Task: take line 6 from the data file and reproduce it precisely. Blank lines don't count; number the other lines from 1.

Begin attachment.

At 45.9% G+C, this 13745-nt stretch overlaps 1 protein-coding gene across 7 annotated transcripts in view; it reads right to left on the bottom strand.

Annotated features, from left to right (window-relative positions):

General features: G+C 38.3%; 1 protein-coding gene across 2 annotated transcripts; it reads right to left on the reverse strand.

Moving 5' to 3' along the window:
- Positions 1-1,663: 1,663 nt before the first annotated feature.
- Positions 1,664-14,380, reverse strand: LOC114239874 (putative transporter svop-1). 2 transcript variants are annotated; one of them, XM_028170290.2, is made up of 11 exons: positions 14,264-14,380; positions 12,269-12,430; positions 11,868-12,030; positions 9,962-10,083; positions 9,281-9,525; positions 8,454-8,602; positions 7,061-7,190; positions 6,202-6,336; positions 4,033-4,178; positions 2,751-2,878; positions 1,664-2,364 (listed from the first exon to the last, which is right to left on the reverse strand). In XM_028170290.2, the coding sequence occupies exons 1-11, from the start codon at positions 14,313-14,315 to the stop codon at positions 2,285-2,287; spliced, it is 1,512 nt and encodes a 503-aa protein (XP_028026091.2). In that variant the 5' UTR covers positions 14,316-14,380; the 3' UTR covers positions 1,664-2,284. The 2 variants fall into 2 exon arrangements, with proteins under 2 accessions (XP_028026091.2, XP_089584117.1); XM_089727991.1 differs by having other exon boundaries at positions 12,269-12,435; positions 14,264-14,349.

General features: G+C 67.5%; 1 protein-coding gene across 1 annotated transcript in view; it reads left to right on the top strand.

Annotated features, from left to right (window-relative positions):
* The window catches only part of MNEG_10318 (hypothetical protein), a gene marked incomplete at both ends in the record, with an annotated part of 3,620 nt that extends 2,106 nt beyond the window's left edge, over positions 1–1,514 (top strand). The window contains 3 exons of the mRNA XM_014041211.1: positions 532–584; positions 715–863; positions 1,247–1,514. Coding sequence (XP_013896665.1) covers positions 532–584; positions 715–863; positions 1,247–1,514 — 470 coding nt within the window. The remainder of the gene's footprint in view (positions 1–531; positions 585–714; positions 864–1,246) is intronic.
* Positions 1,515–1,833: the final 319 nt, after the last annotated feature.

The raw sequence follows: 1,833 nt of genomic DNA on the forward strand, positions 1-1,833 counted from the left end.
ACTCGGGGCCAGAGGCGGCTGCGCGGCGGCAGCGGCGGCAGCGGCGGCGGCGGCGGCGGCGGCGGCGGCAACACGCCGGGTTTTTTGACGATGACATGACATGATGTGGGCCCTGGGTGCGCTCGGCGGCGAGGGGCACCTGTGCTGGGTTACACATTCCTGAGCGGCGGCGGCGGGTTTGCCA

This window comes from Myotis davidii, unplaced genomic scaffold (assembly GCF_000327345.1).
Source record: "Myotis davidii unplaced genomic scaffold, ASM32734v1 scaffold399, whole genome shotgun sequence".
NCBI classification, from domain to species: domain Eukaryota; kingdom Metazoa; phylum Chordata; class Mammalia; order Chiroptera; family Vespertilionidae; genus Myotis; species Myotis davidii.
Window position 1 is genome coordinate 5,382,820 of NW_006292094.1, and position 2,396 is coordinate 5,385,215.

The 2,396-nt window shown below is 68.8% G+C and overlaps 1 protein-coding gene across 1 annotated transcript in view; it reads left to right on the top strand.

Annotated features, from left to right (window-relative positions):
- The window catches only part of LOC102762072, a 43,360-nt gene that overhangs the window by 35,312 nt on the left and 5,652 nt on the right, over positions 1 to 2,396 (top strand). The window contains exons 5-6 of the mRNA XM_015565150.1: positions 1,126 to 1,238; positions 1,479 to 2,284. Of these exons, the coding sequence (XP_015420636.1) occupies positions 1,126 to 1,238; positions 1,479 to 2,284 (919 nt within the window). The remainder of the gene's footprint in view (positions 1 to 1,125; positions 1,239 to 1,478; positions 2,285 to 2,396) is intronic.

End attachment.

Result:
- Positions 1,664-14,380, reverse strand: LOC114239874 (putative transporter svop-1). 2 transcript variants are annotated; one of them, XM_028170290.2, is made up of 11 exons: positions 14,264-14,380; positions 12,269-12,430; positions 11,868-12,030; positions 9,962-10,083; positions 9,281-9,525; positions 8,454-8,602; positions 7,061-7,190; positions 6,202-6,336; positions 4,033-4,178; positions 2,751-2,878; positions 1,664-2,364 (listed from the first exon to the last, which is right to left on the reverse strand). In XM_028170290.2, the coding sequence occupies exons 1-11, from the start codon at positions 14,313-14,315 to the stop codon at positions 2,285-2,287; spliced, it is 1,512 nt and encodes a 503-aa protein (XP_028026091.2). In that variant the 5' UTR covers positions 14,316-14,380; the 3' UTR covers positions 1,664-2,284. The 2 variants fall into 2 exon arrangements, with proteins under 2 accessions (XP_028026091.2, XP_089584117.1); XM_089727991.1 differs by having other exon boundaries at positions 12,269-12,435; positions 14,264-14,349.